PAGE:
The Trump Overreach

Terry Schwadron
4 min readMar 24


Terry H. Schwadron

March 24, 2023

All the speculating, unfounded predictions, and pre-trial political fallout involving the first of what appear to be a series of indictments that Donald Trump may face are pointing toward social illness of their own that promises to outlive pending grand jury action.

The impatience on all sides won’t allow us to wait a few days and let the events happen as they will. Instead, we feel obliged to game it all out, as if it is a sports championship match, or worse — in the case of Rep. Jim Jordan (R-Ohio) and his “political weaponization of justice” congressional committee, to try to derail the local prosecutor in the last days before there could be an indictment.

Naturally, as the targeted defendant, Trump himself is well within his rights to denounce his circumstances as they unfold in his own legal defense. Indeed, he should be regarded as innocent of a crime, if not the circumstances, until a jury verdict happens in what well may turn out to be a complicated legal finding.

Nevertheless, he doubled down yesterday on preaching outright against insisting that protests on his behalf be peaceful — inviting not only violence but, well, the kind of crimes that come with violence — even showing himself with a raised baseball bat.

Meanwhile, using his own legal victimhood to raise another $1.5 million in Trump campaign funds has the distinct odor of grift.

Flooding the Zone

We’re hearing from Christian nationalists who are comparing Trump’s self-made legal issues the equivalent of persecution of Christ. We’re hearing ceaseless defense of Trump from Republican leaders who seem to say the opposite in private. We’re hearing the details of a yet-to-happen trial being played out in televised trial balloons by defense lawyers who turn out themselves to have some legal exposure in these events.

Yes, the potential indictment of a former president is unprecedented — as are the series of events being examined as potential crimes by a former president.

But our partisan divides are so great that even the possibility of having to face accountability for past acts under a system of law that promises equal standing of rich and poor, former presidents and peasants, is somehow anathema to the Trump loyalists. Even questioning Trump over his actions in and out of office apparently is verboten.

For the rest of us, the daily news and constant cable talk have become an avalanche of would-be speculation over the details with little actual news — and signifying nothing. As a sign of our over-the-top reaction, television news was carrying reports that the New York grand jury was given a day off as final decisions are being made — as if that was an important development.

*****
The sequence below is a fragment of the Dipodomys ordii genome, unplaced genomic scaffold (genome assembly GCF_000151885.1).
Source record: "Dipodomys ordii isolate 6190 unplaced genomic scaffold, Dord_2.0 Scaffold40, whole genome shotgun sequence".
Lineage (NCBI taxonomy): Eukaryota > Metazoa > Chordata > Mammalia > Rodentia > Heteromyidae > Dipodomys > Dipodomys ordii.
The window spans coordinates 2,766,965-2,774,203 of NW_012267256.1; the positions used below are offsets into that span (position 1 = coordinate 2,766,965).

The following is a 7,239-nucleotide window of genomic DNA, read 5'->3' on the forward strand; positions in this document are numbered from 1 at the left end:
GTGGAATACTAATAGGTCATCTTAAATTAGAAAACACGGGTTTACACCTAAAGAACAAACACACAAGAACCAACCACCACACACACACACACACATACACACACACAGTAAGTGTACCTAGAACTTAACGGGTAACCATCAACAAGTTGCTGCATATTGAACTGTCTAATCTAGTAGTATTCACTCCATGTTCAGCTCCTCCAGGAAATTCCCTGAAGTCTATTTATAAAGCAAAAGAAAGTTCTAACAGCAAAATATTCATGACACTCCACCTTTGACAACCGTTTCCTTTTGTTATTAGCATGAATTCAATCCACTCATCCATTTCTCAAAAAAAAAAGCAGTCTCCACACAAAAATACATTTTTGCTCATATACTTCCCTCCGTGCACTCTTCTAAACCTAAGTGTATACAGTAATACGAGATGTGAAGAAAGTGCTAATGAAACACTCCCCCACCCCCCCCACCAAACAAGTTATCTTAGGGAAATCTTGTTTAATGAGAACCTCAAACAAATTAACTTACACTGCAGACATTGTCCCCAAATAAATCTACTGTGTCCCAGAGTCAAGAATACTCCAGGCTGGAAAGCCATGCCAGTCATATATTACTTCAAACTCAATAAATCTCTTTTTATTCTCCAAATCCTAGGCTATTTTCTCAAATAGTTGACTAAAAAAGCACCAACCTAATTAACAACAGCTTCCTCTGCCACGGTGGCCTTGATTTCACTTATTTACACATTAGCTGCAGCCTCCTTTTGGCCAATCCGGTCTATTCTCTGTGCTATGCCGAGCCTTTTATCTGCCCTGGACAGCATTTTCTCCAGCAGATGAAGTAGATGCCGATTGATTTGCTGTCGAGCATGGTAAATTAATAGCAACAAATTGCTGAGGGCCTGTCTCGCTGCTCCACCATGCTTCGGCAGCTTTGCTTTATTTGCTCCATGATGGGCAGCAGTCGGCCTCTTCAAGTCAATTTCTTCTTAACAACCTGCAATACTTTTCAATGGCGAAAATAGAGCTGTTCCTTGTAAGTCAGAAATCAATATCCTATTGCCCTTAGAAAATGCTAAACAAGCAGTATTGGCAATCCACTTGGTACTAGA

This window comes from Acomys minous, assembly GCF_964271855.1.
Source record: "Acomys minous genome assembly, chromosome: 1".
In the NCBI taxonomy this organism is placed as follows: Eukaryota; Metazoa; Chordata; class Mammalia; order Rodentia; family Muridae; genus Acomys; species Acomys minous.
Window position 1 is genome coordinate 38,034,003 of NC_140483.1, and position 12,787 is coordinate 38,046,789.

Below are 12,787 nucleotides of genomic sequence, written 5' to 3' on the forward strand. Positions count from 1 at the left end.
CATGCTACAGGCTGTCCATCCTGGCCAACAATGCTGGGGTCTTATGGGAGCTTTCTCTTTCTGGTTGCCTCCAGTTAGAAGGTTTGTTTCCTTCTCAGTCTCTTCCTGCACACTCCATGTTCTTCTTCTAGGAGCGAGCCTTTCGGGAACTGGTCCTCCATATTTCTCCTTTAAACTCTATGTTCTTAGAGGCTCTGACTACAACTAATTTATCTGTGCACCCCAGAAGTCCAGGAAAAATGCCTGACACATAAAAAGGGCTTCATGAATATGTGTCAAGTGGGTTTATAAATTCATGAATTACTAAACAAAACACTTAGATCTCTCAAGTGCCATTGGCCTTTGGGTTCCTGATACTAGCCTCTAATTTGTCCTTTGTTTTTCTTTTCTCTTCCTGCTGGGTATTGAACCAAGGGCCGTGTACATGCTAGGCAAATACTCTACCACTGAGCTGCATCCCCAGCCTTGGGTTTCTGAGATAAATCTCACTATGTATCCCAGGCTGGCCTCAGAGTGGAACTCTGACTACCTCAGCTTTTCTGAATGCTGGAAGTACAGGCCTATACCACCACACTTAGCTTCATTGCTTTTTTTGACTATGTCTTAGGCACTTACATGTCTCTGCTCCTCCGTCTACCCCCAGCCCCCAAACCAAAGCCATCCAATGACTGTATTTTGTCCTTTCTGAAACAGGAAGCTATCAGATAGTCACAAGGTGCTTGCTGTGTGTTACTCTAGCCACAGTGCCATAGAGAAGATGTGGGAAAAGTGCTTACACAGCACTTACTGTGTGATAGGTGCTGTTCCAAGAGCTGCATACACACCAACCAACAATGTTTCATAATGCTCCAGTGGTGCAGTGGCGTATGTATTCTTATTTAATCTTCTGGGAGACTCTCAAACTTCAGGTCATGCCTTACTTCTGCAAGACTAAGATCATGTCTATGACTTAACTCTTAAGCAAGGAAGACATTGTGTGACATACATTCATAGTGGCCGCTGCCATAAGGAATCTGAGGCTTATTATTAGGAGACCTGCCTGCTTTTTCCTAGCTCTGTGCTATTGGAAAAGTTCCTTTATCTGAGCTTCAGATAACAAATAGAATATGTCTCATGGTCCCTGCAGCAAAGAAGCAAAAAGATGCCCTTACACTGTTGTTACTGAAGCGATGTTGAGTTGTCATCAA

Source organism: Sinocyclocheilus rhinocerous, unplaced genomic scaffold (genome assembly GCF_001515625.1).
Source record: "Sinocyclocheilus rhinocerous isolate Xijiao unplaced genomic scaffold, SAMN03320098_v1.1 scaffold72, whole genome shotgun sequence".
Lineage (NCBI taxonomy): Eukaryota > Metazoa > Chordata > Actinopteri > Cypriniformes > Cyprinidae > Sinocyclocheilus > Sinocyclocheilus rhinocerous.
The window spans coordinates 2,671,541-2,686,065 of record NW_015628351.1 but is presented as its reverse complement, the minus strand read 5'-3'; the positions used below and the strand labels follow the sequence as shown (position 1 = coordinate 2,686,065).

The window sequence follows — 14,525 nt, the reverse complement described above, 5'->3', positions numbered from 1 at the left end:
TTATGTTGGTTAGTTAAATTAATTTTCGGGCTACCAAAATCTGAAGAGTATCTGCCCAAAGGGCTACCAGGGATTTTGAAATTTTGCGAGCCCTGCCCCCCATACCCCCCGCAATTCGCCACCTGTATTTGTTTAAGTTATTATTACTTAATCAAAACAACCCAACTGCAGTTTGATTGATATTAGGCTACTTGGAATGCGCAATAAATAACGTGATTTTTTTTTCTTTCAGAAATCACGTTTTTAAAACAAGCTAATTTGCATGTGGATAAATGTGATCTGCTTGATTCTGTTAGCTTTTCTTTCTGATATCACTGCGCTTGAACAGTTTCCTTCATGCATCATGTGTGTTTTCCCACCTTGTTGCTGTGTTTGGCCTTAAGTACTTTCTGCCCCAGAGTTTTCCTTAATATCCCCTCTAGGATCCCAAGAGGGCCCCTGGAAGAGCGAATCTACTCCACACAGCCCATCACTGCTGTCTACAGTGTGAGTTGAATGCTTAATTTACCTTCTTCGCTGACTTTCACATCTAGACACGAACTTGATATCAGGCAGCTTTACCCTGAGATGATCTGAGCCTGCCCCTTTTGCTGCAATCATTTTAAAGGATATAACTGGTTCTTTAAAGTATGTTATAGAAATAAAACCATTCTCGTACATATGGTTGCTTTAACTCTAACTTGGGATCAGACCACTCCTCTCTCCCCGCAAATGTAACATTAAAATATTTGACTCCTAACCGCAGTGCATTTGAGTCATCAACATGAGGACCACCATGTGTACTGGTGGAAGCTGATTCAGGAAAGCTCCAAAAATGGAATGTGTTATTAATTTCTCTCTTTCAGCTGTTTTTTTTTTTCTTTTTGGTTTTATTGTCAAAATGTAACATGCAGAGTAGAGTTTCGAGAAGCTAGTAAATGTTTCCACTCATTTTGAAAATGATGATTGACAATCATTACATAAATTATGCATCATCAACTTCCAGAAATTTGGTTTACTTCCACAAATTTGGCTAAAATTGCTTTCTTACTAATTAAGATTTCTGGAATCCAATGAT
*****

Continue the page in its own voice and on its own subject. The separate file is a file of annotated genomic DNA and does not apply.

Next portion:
In pursuit of protest of one form or another, we’ve lost perspective of appropriate procedures.

‘Weaponizing’ Justice

Picking on one set of reactions may seem selective, but the behaviors of Jordan and two fellow committee chairs to pressure Manhattan District Attorney Alvin L. Bragg before bringing any indictment (or not) is openly and provocatively partisan.

Hypocritically, it is an expression of the exact kind of government intrusion into justice affairs that Jordan’s “weaponization” committee supposedly was created to root out — apparently except for when the committee inserts itself into a state process that is beyond its juridisdiction.

There has been no move to seek testimony from former Attorney General Bill Barr, who halted New York U.S. Attorney Geoffrey Berman from pursuing this exact case against Trump after the Justice Department had identified Trump as an unindicted co-conspirator — as Berman has written in a book he is selling.

Norman Eisen, senior fellow in governance studies at the Brookings Institute and government ethicist and two co-authors argue in an NBC essay that the action may well run afoul of the recent Supreme Court decisions that allowed, but limited, its investigative power to engage in law enforcement.

Congress cannot lawfully use its investigative power to engage in law enforcement,” they say. “But we argue that is precisely what these congressmen are attempting by seeking to second-guess and superintend a single specific pending case by a prosecutor. Any move to issue a subpoena demanding Bragg appear in Washington should be viewed as meddling that is both brazenly partisan and probably unlawful.”

In the case allowing a House committee to obtain Trump tax filings, the Supreme Court noted that the “congressional power to obtain information is ‘broad’ and ‘indispensable’ but limited to inquiries related to a legitimate task of Congress.

Any move to subpoena Bragg is likely to be held as unenforceable.

This move by Jordan lacks that kind of legitimacy and is built around grievance that a legal move is being taken by a state official.

Any move to subpoena Bragg is likely to be held as unenforceable.

We can project there will be a similar move in Georgia, where more criminal charges are under consideration, or even towards the Department of Justice if and when it acts on at least two separate Trump inquiries.

Protest is good. Protest on behalf of a political candidate is fine. Bending the rules to use congressional power to halt the gears of local justice is not. Calling for your supporters to overturn justice by posing with a baseball bat — way over the line.